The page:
kidyell

The Kids Will Tell You

Mr. Vilson 4 Comments


On Saturday, I had the honor of listening to eight teens from a high school in Harlem for about 1/2 an hour (it was the third of four stops that Saturday), hosted by Columbia University professor and Twitter associate Christopher Emdin. While I didn’t get a chance to sit for the whole conversation, I noticed the passion and candor from each of the students. Whoever would question our students’ ability to articulate their own needs should have sat next to me or any other member of the captive audience. These were voices unleashed, untamed, and, at times, brutal. However, I appreciated all of it because kids rarely get to express themselves in any academic setting and, whenever they do, they get disregarded as wanton. It’s symptomatic of ageist adults who probably don’t care what kids have to say except in the context of their class.

Because kids need that connection, they will tell you what I just said in fewer words.

Every few weeks, I see my alum strolling by my school or passing by my office, and they all say how much they miss the school, and how different high school is. Yes, there’s a bit of bias because most of them come to see me. But, more importantly, they often feel disconnected at the high school levels. Most of my students end up in the “small schools” sheltered within the big buildings, a false solution for a physically big problem. They may have teachers who care about them in these places, but in the transition from my school (a big school in its own right), they lose that sense of community when they don’t have a set of people who constantly look out for them.

How do I know? The kids all tell me.

I see some of them miss school because they know no one cares whether or not they show up to school. They know that they’re amongst those who have already been determined to drop out. Some of the teachers don’t teach it at a pace that kids can learn it. They’re asked to cover x material before a month before the Regents or the big semester test, and then review the last few months when the students never saw it the first time. Whatever the other missing pieces may be for the students in the next level may be, they’ve taken notice, and they’re not all going to take that lightly.

That’s happening in schools on all levels across America, and just because the kids can’t articulate the injustices done to them doesn’t mean they don’t have a way of getting it across. They’ll curse, kick, scream, spit, or yell, but they will make it known that they’re not receiving their fair share of the pie. Part of that is not having enough people who care whether they succeed or not. For many of our students, just that is enough. For people like me, it’s definitely not. We need more resources, more time to discuss topics, less emphasis on standardized exams, less numbers, and more emphasis on them as people.

Just don’t ask me that. You can read me at your leisure. You can ask your students. They will tell you even when you don’t want to hear it …

Jose, who doesn’t always get the opportunity to listen to students, so when he does, he relishes in it …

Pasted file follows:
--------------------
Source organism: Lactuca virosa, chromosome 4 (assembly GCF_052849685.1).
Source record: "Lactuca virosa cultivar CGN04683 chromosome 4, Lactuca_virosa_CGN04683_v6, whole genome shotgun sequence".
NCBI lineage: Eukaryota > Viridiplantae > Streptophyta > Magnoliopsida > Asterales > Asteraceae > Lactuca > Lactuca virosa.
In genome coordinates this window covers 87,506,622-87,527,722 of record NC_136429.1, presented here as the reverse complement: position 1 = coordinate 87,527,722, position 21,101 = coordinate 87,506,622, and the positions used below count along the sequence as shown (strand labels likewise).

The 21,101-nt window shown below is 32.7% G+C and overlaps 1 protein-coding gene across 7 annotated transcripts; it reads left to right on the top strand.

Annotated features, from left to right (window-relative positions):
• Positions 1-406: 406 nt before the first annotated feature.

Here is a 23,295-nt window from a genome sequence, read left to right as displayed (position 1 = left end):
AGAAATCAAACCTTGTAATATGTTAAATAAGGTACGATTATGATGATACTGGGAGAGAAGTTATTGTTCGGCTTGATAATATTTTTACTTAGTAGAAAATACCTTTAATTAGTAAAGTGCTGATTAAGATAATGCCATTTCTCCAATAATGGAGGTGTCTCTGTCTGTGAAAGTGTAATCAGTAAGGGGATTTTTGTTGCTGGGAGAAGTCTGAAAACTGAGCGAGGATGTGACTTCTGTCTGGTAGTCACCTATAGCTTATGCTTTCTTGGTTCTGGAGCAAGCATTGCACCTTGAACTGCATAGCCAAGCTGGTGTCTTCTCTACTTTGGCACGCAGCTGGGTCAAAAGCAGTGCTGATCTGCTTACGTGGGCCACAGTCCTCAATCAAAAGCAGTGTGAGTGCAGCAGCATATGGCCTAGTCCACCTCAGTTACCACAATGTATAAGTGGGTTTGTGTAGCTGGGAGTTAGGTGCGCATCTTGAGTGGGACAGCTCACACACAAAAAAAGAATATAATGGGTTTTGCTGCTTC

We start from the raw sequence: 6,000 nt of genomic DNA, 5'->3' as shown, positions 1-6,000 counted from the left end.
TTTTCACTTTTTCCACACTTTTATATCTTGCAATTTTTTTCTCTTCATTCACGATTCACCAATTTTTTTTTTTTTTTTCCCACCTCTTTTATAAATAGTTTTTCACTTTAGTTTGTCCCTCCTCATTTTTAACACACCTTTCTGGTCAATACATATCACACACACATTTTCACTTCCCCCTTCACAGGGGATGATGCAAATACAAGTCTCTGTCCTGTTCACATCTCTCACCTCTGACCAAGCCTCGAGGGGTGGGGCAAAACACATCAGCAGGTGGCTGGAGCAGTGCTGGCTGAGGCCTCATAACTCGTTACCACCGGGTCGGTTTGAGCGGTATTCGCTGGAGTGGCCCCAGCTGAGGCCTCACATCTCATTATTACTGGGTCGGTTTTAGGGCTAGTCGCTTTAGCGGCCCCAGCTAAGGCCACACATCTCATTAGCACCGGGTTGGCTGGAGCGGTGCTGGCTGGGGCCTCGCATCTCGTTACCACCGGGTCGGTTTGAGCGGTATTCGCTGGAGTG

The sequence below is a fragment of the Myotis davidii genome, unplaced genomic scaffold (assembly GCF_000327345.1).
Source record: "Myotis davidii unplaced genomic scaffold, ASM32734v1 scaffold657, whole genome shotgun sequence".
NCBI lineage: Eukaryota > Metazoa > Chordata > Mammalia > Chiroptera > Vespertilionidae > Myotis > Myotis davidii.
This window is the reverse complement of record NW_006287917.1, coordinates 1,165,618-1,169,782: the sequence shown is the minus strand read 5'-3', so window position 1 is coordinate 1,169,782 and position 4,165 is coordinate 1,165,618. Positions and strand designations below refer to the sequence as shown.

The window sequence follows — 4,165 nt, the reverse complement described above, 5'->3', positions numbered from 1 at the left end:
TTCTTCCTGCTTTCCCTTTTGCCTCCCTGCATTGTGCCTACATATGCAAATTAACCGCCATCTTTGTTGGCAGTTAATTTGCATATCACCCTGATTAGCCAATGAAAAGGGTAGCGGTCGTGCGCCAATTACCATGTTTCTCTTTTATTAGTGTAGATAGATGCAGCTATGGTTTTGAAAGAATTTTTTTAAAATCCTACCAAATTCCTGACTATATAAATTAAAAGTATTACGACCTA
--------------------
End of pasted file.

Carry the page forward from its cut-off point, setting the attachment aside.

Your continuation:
About Jose Vilson

José Luis Vilson is a math educator, blogger, speaker, and activist. For more of my writing, buy my book This Is Not A Test: A New Narrative on Race, Class, and Education, on sale now.

Comments 4

  1. Nancy Flanagan

    Fewer numbers. More emphasis on people.

    I once asked my ed finance professor–an economist–why economists seemed to be running the show in education policy, with the conversation turned from giving kids what they need to “efficiency.” He thought for a moment, then said that economic theories were much older and better defined than education theories, which change all the time. “We have better tools,” he said. “Plus, economists think they’re right and educators aren’t sure if they are.”

    If we ask the kids, they’ll tell us the difference between an efficient education and one that keeps them in school.

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    Author
    Jose

    Yes! And I respect this idea of data, but data can obfuscate in the same vein as clarifying depending on whose using it. I rarely hear of people who want to create better people, Nancy. Sad.

  3. Tom Altepeter

    We look at the wrong things and listen to the wrong people. We do it because we’re convinced we have all the answers, or can find them all ourselves. We do it because we’re afraid to admit that we suspect exactly what it takes, but are so unwilling to do it. A little more humility and a lot more listening would go a long way.

  4. Michael Doyle

    Dear The Jose,

    I’m printing this out for my students tomorrow, and I am asking them to comment.

    I had a wonderful conversation this afternoon with a couple of students who stuck around after a review session. I enjoyed their company, and for about a half hour I had a chance to just listen. Something bad happened in my classroom today, and I missed it.

    I need to do this more often, this just listening thing.

    “Injustice” is one of those huge words, –and it is exactly the right word here. Public education cannot (and will not) survive institutional injustice. If teachers develop the brass gonads to fight this, public education may fail anyway; if we don’t, it will fail.

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